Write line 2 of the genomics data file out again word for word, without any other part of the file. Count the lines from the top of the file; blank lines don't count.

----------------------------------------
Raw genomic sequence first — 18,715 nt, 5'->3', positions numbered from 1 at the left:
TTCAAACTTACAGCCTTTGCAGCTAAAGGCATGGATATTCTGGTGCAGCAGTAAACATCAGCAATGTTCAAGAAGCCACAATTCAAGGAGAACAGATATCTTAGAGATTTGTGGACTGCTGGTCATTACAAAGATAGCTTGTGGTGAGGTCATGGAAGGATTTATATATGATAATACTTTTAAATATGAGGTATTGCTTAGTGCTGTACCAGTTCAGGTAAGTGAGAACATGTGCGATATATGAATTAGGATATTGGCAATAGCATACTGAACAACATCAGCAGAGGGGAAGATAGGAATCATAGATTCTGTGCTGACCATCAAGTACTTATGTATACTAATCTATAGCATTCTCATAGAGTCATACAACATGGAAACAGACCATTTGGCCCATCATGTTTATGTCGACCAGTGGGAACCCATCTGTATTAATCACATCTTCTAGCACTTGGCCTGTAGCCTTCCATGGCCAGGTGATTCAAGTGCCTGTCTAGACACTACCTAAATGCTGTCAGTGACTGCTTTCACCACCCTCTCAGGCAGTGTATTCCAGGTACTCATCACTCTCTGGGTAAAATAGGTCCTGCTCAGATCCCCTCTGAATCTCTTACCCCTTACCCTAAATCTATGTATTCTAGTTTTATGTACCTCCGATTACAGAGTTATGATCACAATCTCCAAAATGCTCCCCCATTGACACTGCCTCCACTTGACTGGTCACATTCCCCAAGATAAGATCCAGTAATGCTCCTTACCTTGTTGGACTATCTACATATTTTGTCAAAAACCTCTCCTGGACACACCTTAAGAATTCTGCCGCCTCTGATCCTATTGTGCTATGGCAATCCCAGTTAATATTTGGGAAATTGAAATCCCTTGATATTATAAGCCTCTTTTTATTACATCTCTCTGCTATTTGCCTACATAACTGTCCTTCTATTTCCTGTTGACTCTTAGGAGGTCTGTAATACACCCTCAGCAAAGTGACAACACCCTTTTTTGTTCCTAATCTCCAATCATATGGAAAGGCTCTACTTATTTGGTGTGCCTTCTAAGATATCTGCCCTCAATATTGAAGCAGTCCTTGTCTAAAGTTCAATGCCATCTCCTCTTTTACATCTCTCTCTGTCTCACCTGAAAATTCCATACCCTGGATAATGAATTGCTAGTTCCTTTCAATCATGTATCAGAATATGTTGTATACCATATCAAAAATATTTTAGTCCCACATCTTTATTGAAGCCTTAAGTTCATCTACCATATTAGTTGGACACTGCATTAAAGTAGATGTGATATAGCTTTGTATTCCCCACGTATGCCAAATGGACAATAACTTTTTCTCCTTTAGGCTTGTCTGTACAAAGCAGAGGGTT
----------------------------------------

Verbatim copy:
TTCAAACTTACAGCCTTTGCAGCTAAAGGCATGGATATTCTGGTGCAGCAGTAAACATCAGCAATGTTCAAGAAGCCACAATTCAAGGAGAACAGATATCTTAGAGATTTGTGGACTGCTGGTCATTACAAAGATAGCTTGTGGTGAGGTCATGGAAGGATTTATATATGATAATACTTTTAAATATGAGGTATTGCTTAGTGCTGTACCAGTTCAGGTAAGTGAGAACATGTGCGATATATGAATTAGGATATTGGCAATAGCATACTGAACAACATCAGCAGAGGGGAAGATAGGAATCATAGATTCTGTGCTGACCATCAAGTACTTATGTATACTAATCTATAGCATTCTCATAGAGTCATACAACATGGAAACAGACCATTTGGCCCATCATGTTTATGTCGACCAGTGGGAACCCATCTGTATTAATCACATCTTCTAGCACTTGGCCTGTAGCCTTCCATGGCCAGGTGATTCAAGTGCCTGTCTAGACACTACCTAAATGCTGTCAGTGACTGCTTTCACCACCCTCTCAGGCAGTGTATTCCAGGTACTCATCACTCTCTGGGTAAAATAGGTCCTGCTCAGATCCCCTCTGAATCTCTTACCCCTTACCCTAAATCTATGTATTCTAGTTTTATGTACCTCCGATTACAGAGTTATGATCACAATCTCCAAAATGCTCCCCCATTGACACTGCCTCCACTTGACTGGTCACATTCCCCAAGATAAGATCCAGTAATGCTCCTTACCTTGTTGGACTATCTACATATTTTGTCAAAAACCTCTCCTGGACACACCTTAAGAATTCTGCCGCCTCTGATCCTATTGTGCTATGGCAATCCCAGTTAATATTTGGGAAATTGAAATCCCTTGATATTATAAGCCTCTTTTTATTACATCTCTCTGCTATTTGCCTACATAACTGTCCTTCTATTTCCTGTTGACTCTTAGGAGGTCTGTAATACACCCTCAGCAAAGTGACAACACCCTTTTTTGTTCCTAATCTCCAATCATATGGAAAGGCTCTACTTATTTGGTGTGCCTTCTAAGATATCTGCCCTCAATATTGAAGCAGTCCTTGTCTAAAGTTCAATGCCATCTCCTCTTTTACATCTCTCTCTGTCTCACCTGAAAATTCCATACCCTGGATAATGAATTGCTAGTTCCTTTCAATCATGTATCAGAATATGTTGTATACCATATCAAAAATATTTTAGTCCCACATCTTTATTGAAGCCTTAAGTTCATCTACCATATTAGTTGGACACTGCATTAAAGTAGATGTGATATAGCTTTGTATTCCCCACGTATGCCAAATGGACAATAACTTTTTCTCCTTTAGGCTTGTCTGTACAAAGCAGAGGGTT